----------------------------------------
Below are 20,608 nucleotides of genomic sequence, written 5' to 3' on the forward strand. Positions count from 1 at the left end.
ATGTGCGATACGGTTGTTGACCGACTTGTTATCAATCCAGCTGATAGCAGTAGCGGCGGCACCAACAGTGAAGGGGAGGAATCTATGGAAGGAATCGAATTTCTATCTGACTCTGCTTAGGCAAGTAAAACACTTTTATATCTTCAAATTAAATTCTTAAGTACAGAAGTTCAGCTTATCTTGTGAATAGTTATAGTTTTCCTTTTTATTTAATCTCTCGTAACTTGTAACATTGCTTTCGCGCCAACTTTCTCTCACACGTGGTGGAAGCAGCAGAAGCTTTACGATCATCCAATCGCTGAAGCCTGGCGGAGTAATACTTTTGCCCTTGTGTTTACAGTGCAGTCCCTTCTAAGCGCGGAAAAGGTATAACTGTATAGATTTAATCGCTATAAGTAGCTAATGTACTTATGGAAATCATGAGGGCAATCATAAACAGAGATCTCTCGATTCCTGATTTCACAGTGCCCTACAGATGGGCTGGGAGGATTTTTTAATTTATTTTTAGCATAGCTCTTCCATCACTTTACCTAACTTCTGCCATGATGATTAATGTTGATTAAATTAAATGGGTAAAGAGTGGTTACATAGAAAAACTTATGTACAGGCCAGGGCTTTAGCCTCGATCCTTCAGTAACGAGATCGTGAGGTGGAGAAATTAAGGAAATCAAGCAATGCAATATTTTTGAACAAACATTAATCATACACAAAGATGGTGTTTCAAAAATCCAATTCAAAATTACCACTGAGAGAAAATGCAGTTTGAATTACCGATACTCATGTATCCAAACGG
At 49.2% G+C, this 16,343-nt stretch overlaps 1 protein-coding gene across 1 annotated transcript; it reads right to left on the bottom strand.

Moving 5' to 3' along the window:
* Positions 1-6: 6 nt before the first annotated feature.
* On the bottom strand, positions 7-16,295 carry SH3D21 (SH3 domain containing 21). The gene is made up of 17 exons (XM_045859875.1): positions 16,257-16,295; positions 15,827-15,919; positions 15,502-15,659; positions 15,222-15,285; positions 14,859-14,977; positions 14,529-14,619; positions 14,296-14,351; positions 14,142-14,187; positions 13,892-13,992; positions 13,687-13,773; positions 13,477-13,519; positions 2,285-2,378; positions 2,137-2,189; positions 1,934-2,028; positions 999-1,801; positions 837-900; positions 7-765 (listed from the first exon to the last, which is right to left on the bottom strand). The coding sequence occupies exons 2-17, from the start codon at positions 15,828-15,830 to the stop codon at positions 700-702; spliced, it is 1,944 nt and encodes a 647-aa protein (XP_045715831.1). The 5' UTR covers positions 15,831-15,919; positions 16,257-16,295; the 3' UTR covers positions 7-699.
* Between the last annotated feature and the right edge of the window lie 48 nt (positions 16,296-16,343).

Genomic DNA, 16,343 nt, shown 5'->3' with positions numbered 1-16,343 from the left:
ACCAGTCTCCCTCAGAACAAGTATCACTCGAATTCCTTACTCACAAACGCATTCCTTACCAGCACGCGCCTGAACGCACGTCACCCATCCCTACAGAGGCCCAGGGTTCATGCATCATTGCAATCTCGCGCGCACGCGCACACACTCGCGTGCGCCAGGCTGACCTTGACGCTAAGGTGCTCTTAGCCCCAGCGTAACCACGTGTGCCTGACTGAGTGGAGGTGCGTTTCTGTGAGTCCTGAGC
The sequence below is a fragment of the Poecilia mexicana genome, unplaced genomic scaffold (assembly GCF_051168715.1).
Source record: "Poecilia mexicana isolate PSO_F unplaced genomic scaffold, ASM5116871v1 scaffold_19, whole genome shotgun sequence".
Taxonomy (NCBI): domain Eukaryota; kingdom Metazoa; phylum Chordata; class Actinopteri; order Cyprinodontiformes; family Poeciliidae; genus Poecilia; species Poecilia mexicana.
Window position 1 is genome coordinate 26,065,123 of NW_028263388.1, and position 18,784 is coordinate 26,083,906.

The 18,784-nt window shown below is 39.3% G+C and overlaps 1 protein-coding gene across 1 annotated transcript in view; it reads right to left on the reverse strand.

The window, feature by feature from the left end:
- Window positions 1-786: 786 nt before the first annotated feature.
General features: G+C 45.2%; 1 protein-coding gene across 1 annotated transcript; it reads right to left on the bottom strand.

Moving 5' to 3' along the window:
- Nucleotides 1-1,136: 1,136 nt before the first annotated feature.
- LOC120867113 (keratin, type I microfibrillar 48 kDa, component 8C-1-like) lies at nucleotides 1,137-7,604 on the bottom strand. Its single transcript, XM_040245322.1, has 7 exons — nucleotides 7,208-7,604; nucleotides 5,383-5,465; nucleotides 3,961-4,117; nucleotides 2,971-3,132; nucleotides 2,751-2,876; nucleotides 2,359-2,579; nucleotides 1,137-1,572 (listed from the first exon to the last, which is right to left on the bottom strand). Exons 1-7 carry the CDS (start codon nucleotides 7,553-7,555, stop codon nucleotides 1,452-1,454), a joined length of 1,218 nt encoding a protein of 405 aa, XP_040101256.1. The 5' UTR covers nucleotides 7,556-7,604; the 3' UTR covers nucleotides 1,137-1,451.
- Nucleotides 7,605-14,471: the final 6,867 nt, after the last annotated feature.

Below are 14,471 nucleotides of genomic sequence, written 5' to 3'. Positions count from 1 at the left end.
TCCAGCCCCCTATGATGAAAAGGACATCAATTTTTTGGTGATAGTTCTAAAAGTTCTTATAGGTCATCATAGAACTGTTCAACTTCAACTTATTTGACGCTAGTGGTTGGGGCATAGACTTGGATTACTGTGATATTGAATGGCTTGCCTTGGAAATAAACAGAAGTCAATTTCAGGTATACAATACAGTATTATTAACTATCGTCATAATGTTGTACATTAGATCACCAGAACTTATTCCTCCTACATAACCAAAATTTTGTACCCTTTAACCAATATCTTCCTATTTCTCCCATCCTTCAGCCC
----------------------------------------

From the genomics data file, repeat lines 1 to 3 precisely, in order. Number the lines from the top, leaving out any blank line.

Below are 20,608 nucleotides of genomic sequence, written 5' to 3' on the forward strand. Positions count from 1 at the left end.
ATGTGCGATACGGTTGTTGACCGACTTGTTATCAATCCAGCTGATAGCAGTAGCGGCGGCACCAACAGTGAAGGGGAGGAATCTATGGAAGGAATCGAATTTCTATCTGACTCTGCTTAGGCAAGTAAAACACTTTTATATCTTCAAATTAAATTCTTAAGTACAGAAGTTCAGCTTATCTTGTGAATAGTTATAGTTTTCCTTTTTATTTAATCTCTCGTAACTTGTAACATTGCTTTCGCGCCAACTTTCTCTCACACGTGGTGGAAGCAGCAGAAGCTTTACGATCATCCAATCGCTGAAGCCTGGCGGAGTAATACTTTTGCCCTTGTGTTTACAGTGCAGTCCCTTCTAAGCGCGGAAAAGGTATAACTGTATAGATTTAATCGCTATAAGTAGCTAATGTACTTATGGAAATCATGAGGGCAATCATAAACAGAGATCTCTCGATTCCTGATTTCACAGTGCCCTACAGATGGGCTGGGAGGATTTTTTAATTTATTTTTAGCATAGCTCTTCCATCACTTTACCTAACTTCTGCCATGATGATTAATGTTGATTAAATTAAATGGGTAAAGAGTGGTTACATAGAAAAACTTATGTACAGGCCAGGGCTTTAGCCTCGATCCTTCAGTAACGAGATCGTGAGGTGGAGAAATTAAGGAAATCAAGCAATGCAATATTTTTGAACAAACATTAATCATACACAAAGATGGTGTTTCAAAAATCCAATTCAAAATTACCACTGAGAGAAAATGCAGTTTGAATTACCGATACTCATGTATCCAAACGG
At 49.2% G+C, this 16,343-nt stretch overlaps 1 protein-coding gene across 1 annotated transcript; it reads right to left on the bottom strand.